back to article UK merger of Vodafone and Three in competition watchdog's crosshairs

The UK’s competition watchdog is today kicking off Phase 1 of its probe into proposed merger between Vodafone and Three’s UK businesses to determine any repercussions the tie-up could have for rivals or customers. The two telcos first mooted their union in June, pledging to sink £11 billion into the local 5G infrastructure …

  1. SundogUK Silver badge

    "corporate greed" = maximising shareholder value. I'm good with that.

    1. Anonymous Coward
      Anonymous Coward

      A combined company may even be able to make an operating profit.

      Of course they used to manage that as separate companies, but then some bright spark in government decided that several billion pounds worth of infrastructure had to be scrapped.

    2. This post has been deleted by its author

  2. Roland6 Silver badge

    Vodafone … to create the scale to compete against incumbent BT …

    Funny how Vodafone was once the largest UK mobile teleco, and could itself be described as an incumbent…

    1. NeilPost

      Re: Vodafone … to create the scale to compete against incumbent BT …

      Indeed the largest global with their former global reach around the world and massive stake in Verizon.

      Much pissed up the wall, or gutted from the business in special dividends.

    2. Anonymous Coward
      Anonymous Coward

      Re: Vodafone … to create the scale to compete against incumbent BT …

      And the incumbent BT's mobile arm split off to become O2...

  3. elsergiovolador Silver badge


    In my opinion Three is like a bad apple that will spoil the barrel.

    But given the CMA's impotence, there will be months of pussyfooting until the merger will likely go ahead.

    There is nothing CMA won't do to grab a headline instead of doing actual work to protect the markets.

    1. Anonymous Coward
      Anonymous Coward

      Re: Forbid

      How so? Three have already been in the market for 20 years, and the same parent group was behind Orange for a decade before that.

      1. elsergiovolador Silver badge

        Re: Forbid

        Three have already been in the market for 20 years

        It's been always a mystery for me why...

        1. Catkin Silver badge

          Re: Forbid

          Back in the day (I'm not sure how it holds now), they were vastly faster, albeit with poorer coverage. During the first period when unlimited data contracts with tethering were available, it was better than the average ADSL.

        2. Mike007 Bronze badge

          Re: Forbid

          Three have always been the network for higher data limits. Go to a price comparison site and for any given package size all of the cheap options will be a carrier that uses the Three network. For quite a while they were the only network offering unmetered data...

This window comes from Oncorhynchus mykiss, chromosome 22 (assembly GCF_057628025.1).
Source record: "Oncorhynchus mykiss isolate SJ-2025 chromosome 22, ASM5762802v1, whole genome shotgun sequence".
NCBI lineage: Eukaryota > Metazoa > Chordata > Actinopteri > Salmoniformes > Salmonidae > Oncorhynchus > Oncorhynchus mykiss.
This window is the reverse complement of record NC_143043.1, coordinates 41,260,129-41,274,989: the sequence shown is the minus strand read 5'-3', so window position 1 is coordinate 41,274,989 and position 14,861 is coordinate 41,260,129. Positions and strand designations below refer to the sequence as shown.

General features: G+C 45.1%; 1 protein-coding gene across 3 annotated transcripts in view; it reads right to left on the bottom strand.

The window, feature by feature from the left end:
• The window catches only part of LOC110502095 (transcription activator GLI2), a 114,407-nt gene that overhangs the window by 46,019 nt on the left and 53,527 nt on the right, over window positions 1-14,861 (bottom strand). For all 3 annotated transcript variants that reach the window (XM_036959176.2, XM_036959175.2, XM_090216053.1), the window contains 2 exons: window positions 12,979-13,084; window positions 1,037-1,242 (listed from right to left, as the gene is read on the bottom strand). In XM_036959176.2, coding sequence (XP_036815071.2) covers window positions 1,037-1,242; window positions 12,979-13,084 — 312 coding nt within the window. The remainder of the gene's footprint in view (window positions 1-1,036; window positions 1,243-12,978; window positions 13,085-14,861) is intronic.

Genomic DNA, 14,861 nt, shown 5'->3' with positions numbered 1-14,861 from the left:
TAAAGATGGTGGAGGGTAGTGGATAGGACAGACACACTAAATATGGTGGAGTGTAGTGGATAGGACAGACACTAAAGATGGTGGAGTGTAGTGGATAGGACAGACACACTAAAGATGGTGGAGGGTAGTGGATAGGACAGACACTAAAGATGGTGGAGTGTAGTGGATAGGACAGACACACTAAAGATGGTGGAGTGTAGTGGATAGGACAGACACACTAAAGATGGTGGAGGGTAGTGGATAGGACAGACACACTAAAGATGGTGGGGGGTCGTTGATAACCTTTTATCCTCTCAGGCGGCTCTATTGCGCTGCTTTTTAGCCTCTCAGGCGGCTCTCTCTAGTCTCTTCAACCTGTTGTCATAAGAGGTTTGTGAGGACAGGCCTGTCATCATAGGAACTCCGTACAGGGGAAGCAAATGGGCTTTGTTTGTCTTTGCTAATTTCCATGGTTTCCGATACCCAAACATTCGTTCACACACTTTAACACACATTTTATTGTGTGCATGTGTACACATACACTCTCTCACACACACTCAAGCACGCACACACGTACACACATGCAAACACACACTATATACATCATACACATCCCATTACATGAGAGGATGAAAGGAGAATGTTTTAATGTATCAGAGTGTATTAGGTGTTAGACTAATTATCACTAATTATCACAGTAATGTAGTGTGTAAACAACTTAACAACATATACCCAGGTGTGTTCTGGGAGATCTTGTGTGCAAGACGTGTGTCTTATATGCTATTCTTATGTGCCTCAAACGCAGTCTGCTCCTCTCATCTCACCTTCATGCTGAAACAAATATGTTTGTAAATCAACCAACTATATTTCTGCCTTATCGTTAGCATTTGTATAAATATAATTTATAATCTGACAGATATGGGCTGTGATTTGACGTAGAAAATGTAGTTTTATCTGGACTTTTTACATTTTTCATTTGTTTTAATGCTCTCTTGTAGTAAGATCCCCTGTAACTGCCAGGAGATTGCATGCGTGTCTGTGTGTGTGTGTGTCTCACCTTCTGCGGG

And near the bottom of the price comparison list will be Vodafone with one of the most expensive packages offering 1/4 of the data. I wonder what the result of this merger would be...

      2. simonlb Silver badge

        Re: Forbid

        20 years? Have they worked out how to get a 4G signal into a building yet? When I was with Three I could have 5 bars of 4G signal on the street but more than 3 feet inside any building I'd only get 3G if lucky and below that most of the time. If they can't generate a decent 4G signal how bad are their 5G offerings going to be?

        1. ARGO

          Re: Forbid

          Yes. The 800MHz band has been used since ~2015.

          It's comparable to the 900MHz that gave O2 and Voda a coverage edge for years.

          Strange that you lost 4G but kept 3G when going indoors though.

          The 4G 1800 and 3G 2100 footprints are almost identical, except that 4G 1800 was marginally better at dealing with walls.

          If you kept either, I would have expected it to be the 4G signal.

      3. Anonymous Coward
        Anonymous Coward

        Re: Forbid

        Orange was France Telecom.. and now absorbed into EE and under BT now.

        Three was and remains Hutchinson. Completely different.

        1. ARGO

          Re: Forbid

          France Telecom bought Orange from Vodafone, who were forced to sell it after they took over Mannesmann.

          Mannesmann bought Orange a few years after Hutch floated half of it.

          Hutch were 100% owners when the Orange UK network launched in 1994 and for some years afterwards, and remained 50% owners after the float.

  4. Anonymous Coward
    Anonymous Coward

    Our three weapons are…